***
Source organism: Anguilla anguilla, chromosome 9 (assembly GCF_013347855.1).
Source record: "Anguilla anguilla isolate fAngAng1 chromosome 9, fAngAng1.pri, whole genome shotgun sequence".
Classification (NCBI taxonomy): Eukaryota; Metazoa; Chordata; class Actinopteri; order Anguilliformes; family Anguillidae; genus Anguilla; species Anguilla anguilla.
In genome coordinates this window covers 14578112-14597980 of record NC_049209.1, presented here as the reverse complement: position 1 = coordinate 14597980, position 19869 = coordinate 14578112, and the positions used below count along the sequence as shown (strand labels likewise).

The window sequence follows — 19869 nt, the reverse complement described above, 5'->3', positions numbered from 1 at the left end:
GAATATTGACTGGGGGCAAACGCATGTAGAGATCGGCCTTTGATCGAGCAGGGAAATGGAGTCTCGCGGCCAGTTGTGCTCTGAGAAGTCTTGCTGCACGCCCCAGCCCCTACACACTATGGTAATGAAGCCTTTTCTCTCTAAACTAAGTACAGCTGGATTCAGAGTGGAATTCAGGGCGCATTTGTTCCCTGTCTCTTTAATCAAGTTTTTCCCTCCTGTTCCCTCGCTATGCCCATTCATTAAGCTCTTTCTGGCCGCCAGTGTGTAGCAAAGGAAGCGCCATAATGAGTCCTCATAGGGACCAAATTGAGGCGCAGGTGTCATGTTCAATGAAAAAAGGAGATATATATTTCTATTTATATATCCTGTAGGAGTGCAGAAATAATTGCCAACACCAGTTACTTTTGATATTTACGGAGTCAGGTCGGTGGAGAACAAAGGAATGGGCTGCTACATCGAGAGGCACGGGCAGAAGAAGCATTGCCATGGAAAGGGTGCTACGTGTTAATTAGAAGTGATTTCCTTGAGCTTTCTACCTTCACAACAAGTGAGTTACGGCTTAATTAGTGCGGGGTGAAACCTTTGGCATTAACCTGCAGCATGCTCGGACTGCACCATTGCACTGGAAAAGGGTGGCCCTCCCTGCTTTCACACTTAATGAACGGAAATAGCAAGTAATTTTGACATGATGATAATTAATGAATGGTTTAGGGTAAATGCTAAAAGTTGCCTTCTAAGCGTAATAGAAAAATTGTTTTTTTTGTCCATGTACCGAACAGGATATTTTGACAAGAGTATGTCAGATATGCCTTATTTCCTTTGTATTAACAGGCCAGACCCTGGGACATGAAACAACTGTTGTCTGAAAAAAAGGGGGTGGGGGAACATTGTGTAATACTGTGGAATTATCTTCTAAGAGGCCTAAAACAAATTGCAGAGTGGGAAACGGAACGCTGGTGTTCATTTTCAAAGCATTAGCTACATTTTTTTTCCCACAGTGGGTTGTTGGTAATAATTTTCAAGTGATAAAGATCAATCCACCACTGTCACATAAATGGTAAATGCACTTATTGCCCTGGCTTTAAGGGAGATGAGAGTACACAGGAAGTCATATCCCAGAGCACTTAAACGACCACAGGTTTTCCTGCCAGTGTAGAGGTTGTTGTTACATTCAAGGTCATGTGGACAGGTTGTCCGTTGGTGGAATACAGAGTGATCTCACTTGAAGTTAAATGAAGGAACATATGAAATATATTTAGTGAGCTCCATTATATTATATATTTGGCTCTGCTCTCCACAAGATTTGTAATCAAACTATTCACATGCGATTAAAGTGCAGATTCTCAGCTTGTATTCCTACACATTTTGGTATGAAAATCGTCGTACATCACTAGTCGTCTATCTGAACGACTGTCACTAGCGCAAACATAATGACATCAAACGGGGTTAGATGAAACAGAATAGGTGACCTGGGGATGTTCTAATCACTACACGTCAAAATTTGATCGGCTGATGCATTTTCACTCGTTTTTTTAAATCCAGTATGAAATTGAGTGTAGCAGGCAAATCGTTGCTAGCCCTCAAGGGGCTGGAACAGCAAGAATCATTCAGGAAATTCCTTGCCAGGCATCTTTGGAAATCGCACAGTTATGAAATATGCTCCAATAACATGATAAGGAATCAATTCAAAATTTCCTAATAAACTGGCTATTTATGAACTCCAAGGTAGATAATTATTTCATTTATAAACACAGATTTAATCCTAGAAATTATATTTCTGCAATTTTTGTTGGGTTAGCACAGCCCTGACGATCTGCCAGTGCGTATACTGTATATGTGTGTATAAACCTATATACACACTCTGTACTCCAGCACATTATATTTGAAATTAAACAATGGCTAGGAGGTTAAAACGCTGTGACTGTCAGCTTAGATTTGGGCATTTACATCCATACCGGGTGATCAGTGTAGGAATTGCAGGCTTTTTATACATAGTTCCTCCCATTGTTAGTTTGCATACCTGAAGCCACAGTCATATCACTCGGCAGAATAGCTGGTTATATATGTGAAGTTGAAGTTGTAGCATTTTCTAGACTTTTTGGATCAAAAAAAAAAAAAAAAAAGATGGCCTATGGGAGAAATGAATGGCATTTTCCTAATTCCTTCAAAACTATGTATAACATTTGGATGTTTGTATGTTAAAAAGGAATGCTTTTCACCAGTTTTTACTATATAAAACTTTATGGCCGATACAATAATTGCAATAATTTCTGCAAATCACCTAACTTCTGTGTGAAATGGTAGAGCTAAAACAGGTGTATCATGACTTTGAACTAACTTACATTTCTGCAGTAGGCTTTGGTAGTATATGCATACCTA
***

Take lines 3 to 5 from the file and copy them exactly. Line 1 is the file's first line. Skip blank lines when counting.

Classification (NCBI taxonomy): Eukaryota; Metazoa; Chordata; class Actinopteri; order Anguilliformes; family Anguillidae; genus Anguilla; species Anguilla anguilla.
In genome coordinates this window covers 14578112-14597980 of record NC_049209.1, presented here as the reverse complement: position 1 = coordinate 14597980, position 19869 = coordinate 14578112, and the positions used below count along the sequence as shown (strand labels likewise).

The window sequence follows — 19869 nt, the reverse complement described above, 5'->3', positions numbered from 1 at the left end: